A rock and a soft place

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FRIDAY AFTERNOON: Driving to the Furness peninsula to say our goodbyes to family and friends. Suddenly, as we’re joining the M6 at junction 38, the sun breaks through low clouds and patches of emerald shimmer on fellsides. Familiar ridges appear through cracks in mist and broad fields are washed with vivid colours. This is one of my favourite places on Earth – the Tebay Gorge, the divide between the Howgill Fells and the Lake District mountains. Houses in Tebay reflect warm sunlight. The River Lune sparkles. There are sheep in the meadows and, somewhere, cows in the corn. And I get emotional and think: why am I leaving this? I’ve driven these roads hundreds of times. I know almost every inch of these fells, have climbed every summit, know the names of their becks, their crags and their gills. Then I think: perhaps I’ve answered my own question. Perhaps I need something new . . .

FRIDAY NIGHT: Askam-in-Furness, a post-industrial settlement on the Duddon estuary, is where I emerged into this world and where my family still live. I wander through fields of hay and buttercups with my granddaughter and my mother’s border collie, hoping to capture a memorable picture of Black Combe.

Black Combe is Lakeland’s most southerly fell and it dominates the Duddon estuary. It’s part of my life. As I wait for its cap of cloud to disperse, an old British Rail Deltic growls past on the Cumbrian coastal line pulling four coaches and a second Deltic. This pleases me no end because I’ve just used a picture of a Deltic on my introductory blog post. I’m two posts in, and already a theme has developed. Might be a challenge to maintain in Spain, mind.

this2SATURDAY NIGHT: Taking more shots of Black Combe, this time looking across the Duddon estuary from my mother’s garden as the sun sets. Getting nostalgic again over a lump of rock. The Scafells, Harter Fell, Bow Fell, Crinkle Crags, Dow Crag and the Old Man hide behind a bank of cloud. Only Black Combe is visible.

The easiest thing in the world would be to stay here and gaze at its slopes for the rest of my life, watching cloud shadows drift across swelling landscape. But I’m off to live in Spain. Black Combe will still be here when I return. It’s been around for 500 million years. It’s not going anywhere. Not in a hurry, anyway.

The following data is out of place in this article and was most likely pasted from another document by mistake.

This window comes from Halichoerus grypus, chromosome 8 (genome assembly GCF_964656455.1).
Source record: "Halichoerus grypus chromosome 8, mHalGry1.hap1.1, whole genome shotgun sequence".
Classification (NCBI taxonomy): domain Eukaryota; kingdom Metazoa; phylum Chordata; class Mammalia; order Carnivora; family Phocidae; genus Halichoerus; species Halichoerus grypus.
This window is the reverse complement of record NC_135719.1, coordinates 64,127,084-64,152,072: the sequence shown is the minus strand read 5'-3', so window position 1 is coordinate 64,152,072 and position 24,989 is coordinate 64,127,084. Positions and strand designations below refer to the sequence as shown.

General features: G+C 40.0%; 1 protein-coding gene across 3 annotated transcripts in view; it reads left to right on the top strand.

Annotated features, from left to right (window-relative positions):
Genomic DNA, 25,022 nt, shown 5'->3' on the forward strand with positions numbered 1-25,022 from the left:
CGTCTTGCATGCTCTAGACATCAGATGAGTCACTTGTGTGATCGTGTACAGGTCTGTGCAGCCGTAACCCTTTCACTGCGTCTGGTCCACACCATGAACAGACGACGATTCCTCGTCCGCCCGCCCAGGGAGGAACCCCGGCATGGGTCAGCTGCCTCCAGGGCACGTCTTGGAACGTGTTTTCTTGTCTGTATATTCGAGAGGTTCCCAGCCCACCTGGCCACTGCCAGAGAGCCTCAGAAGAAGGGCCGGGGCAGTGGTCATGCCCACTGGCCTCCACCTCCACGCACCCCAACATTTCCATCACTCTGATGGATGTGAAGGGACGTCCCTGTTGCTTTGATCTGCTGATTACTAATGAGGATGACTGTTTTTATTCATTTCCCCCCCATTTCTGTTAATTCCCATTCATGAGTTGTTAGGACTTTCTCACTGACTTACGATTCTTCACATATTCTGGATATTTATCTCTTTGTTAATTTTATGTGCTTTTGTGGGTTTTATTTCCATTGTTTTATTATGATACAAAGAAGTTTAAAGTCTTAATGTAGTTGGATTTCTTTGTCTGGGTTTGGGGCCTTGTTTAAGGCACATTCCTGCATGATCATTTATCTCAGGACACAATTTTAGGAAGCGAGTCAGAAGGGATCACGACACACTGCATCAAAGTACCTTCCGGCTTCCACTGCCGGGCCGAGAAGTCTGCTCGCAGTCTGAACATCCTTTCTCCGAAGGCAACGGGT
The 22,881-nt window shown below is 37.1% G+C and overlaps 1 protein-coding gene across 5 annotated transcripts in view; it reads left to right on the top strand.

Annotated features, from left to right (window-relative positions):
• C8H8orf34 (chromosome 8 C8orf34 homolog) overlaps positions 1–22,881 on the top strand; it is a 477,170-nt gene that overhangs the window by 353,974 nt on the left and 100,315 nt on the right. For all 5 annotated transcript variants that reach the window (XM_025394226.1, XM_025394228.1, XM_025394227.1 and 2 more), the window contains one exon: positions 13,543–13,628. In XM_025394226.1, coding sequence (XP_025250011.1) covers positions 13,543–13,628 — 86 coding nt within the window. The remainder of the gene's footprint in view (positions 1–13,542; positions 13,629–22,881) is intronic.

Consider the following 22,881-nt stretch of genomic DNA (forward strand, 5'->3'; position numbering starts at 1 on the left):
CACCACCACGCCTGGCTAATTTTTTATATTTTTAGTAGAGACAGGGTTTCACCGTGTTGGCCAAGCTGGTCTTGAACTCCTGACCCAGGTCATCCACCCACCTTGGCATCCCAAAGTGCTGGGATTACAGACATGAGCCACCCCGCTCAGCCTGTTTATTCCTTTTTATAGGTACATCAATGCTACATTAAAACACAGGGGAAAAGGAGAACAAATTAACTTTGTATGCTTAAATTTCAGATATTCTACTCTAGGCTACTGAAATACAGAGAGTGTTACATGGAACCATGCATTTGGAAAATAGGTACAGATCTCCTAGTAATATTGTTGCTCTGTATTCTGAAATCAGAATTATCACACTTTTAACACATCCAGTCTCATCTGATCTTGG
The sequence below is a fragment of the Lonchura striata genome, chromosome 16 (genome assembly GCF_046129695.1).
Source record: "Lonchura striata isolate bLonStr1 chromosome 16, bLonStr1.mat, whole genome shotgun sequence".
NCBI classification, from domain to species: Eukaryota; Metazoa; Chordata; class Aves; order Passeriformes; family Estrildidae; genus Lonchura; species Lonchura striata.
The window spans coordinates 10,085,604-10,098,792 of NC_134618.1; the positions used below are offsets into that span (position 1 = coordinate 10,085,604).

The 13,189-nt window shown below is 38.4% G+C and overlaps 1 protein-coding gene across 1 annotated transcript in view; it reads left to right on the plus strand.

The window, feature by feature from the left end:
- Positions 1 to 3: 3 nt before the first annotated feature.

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11 thoughts on “A rock and a soft place

  1. I imagine the nostalgia will all disappear when you feel the warmth of that Spanish sun on your new (?) door! The paint may be flaking so you’d better find a brush & some paint & start that settling in thing we all do. You mentioning Tebay set me remembering something from years ago when we lived in St.Albans in Hertfordshire. I signed up to a weekend map reading course in Tebay which included walks on the Howgill Fells. I drove my battered old Fiat Panda (did I really have to admit that?) the 250 miles to the hostelry there & had a great time. Over dinner on the first evening I said to the man (one of the guides for the course) sitting opposite “don’t I know you?” “Don’t think so” said the man at which point I realised he lived just around the corner from my house in St.Albans! What a small world!

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    1. Hi Ash. That’s a good tale. There’s almost a short story in that one.
      I have already (and I feel slightly embarrassed admitting this) packed the paint rollers and brushes in the back of the van – not that I’m an ardent decorator, it’s more that I’m a tight sod and didn’t want to throw them out and then buy new ones over there.
      Cheers, Alen

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  2. Re-visiting those places must have made it very hard to leave but I can see you wouldn’t have wanted to without seeing them again first.

    I love Deltics and didn’t know any were still in use (also love Type 37s).
    Carol.

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    1. Carol, I didn’t realise you were a Deltic fan. I love them too. Also, I didn’t realise they were still in service until that one chugged by on Friday night. Apparently, they are in regular use on the Cumbrian coastal line, hauling passenger services.
      Cheers, Alen

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      1. I’ll have to quiz Richard about that – he’s a train buff. I’ll ask him why he didn’t tell me where I could go and watch some. I often watch the 37s on the West Highland line – we call at Fort William station quite often to see them 🙂

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  3. Next time you start to feel these pangs of homesickness and ‘are we doing the right thing’ thoughts would it help if we chuck in a few ‘here’s what’s happening in Britain while you’re gone’ observations? Just to balance out the withdrawal symptons.

    eg Black Combe, yes, but Iain Duncan Smith is on the telly again…

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        1. That bloody Macmillan. He’s never had it so good.
          We heard about Val Doonican. Good job we didn’t pinch the rocking chair or we’d have looked like the Clampetts driving through France.
          Cheers, Alen

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